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Update #2: Charter Cable Adding More Junk Fees to Your Cable Bill: Here’s How to Fight Back and Save More

Phillip Dampier September 15, 2010 Charter, Competition, Consumer News 15 Comments

Charter's dumping ground for sneaky rate increases can be found in the Adjustments, Taxes and Fees portion of your monthly bill.

Charter Cable is literally passing the buck onto its cable TV subscribers.

Effective this October, Charter Cable customers will pay about a dollar more per month thanks to a new junk fee the company is adding to subscribers’ bills.

Federal law allows local U.S. broadcast television stations (i.e., affiliates of networks such as CBS, NBC, ABC, Fox, etc.) to negotiate with cable and satellite providers in order to obtain “consent” to carry their broadcast signals (Cable Television Consumer Protection and Competition Act of 1992).

As a direct result of local broadcast, or “network-affiliated,” TV stations increasing the rates to Charter to distribute their signals to our customers, we will be passing those charges on as a Broadcast TV Surcharge, in the Taxes and Fees section of the billing statement. These local TV signals were historically made available to Charter at no cost, or low cost. However, in recent years the prices demanded by local broadcast TV stations have necessitated that we pass these costs on to customers.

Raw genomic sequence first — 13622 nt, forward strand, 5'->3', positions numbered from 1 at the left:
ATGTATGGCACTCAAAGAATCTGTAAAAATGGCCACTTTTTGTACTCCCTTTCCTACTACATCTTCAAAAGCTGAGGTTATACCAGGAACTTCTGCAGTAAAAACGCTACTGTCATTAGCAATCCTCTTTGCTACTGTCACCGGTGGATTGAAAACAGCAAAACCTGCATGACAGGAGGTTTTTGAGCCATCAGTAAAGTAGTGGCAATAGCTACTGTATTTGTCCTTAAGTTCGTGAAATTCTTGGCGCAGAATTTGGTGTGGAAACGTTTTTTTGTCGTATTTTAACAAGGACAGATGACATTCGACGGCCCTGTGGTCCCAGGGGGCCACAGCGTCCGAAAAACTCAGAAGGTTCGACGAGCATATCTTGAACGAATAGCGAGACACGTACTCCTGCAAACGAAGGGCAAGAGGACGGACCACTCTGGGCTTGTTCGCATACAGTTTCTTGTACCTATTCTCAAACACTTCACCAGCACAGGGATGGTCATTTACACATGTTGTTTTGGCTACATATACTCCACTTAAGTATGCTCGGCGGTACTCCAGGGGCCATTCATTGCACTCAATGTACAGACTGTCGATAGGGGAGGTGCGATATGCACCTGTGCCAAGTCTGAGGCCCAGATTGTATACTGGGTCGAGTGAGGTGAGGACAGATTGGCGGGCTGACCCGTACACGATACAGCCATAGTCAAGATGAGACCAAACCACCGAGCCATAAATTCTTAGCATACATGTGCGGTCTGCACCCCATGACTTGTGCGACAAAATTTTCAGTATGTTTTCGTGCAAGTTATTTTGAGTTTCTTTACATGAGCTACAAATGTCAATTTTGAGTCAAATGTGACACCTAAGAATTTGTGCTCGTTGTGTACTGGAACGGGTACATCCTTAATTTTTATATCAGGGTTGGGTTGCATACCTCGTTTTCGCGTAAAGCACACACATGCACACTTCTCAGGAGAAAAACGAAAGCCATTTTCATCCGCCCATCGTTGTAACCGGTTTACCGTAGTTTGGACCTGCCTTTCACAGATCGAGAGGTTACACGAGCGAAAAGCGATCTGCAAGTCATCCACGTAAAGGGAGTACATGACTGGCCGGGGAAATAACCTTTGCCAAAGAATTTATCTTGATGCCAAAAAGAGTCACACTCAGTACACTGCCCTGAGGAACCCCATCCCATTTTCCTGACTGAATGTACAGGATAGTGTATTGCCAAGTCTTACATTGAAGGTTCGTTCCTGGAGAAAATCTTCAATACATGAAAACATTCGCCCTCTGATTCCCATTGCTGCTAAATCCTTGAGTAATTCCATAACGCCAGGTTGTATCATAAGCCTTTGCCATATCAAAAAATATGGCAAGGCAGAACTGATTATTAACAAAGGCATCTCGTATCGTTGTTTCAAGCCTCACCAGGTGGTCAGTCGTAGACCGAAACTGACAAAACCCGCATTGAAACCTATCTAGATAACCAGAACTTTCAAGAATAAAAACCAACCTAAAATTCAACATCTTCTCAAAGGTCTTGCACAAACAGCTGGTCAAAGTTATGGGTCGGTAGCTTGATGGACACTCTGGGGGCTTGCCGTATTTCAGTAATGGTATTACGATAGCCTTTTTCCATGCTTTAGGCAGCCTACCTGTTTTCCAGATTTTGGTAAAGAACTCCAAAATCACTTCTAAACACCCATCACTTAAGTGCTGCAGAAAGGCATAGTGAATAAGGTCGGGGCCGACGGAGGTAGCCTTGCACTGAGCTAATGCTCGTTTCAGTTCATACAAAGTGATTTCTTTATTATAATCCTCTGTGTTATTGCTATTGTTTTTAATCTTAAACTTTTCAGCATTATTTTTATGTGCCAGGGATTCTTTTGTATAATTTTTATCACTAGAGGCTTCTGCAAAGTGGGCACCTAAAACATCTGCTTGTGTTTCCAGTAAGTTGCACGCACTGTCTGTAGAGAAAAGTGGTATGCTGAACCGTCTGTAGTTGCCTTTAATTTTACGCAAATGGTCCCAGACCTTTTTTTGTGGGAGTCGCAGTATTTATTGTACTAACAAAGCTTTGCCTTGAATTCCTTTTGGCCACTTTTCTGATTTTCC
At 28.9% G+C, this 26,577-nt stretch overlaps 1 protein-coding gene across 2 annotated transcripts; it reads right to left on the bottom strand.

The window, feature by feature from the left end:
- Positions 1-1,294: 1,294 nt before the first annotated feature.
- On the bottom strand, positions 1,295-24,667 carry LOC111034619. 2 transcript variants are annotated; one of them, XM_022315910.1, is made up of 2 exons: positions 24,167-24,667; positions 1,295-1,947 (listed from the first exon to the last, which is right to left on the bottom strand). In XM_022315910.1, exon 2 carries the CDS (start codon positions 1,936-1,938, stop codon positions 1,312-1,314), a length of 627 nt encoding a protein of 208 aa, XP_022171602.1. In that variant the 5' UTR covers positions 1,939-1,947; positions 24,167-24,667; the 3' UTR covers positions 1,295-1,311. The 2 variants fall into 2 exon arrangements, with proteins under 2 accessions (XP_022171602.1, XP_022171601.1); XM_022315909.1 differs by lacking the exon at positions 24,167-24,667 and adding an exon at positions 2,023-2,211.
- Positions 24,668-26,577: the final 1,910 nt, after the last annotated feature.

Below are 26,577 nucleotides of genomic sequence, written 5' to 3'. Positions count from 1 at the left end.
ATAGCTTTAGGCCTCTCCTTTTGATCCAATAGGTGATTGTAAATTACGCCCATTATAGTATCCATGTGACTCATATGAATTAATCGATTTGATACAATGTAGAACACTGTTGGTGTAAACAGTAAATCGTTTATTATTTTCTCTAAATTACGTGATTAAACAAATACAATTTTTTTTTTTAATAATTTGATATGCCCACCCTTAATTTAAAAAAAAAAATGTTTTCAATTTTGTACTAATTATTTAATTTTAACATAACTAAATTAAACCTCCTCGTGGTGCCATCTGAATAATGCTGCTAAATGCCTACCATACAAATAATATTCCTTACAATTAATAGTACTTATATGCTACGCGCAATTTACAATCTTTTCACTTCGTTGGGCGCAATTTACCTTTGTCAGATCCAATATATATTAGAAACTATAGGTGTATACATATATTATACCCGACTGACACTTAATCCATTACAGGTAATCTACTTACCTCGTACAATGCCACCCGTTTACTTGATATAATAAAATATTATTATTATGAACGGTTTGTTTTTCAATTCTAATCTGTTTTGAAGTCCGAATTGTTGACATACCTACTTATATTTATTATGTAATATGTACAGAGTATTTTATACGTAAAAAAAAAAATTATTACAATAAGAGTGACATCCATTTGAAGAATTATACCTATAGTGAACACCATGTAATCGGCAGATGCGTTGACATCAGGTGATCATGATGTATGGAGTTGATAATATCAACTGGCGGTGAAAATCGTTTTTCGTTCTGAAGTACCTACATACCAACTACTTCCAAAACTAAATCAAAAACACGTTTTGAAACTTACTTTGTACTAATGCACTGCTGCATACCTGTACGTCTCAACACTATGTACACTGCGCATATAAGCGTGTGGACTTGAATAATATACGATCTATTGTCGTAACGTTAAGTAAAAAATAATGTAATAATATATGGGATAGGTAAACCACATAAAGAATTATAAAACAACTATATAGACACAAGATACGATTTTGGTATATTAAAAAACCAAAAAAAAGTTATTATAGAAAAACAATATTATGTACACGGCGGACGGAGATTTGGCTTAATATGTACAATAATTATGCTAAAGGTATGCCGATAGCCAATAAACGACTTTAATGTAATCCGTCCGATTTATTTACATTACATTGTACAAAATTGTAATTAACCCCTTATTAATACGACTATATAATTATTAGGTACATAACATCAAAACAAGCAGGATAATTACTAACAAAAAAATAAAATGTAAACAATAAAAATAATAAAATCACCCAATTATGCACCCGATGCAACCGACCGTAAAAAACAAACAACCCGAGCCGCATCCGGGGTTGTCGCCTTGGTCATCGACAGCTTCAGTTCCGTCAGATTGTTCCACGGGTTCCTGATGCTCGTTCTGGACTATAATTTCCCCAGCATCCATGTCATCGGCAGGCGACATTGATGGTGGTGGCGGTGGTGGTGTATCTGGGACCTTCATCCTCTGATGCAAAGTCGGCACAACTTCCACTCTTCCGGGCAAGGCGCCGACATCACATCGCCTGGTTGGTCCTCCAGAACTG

For most customers, the fee will average $0.94 per month, but in some areas it will be as high as $1.31 per month.  Charter argues the fee is not arbitrary. claiming it represents the average price the company pays – per subscriber – for local broadcast stations in the communities it serves.

Stop the Cap! contacted Charter this morning and learned the company intends to impose this new fee even on customers with Charter’s Price Guarantee Package, which is supposed to guarantee customers no change in pricing for up to two years (see notes at the end of the article for an update).  A Charter representative we contacted claimed the company will impose the fee on all customers, including those on contract, because of a clause in the terms and conditions which says, “The guaranteed price does not include the cost of installation and equipment, any applicable franchise fees, taxes or late fees, or costs for other ancillary services that you may order.”

Of course, the new fee is completely arbitrary and is neither a franchise fee or tax, nor is it for an “ancillary service.”  We predict a closer review of Charter Cable’s thinking on this matter by state regulatory agencies and Attorneys General.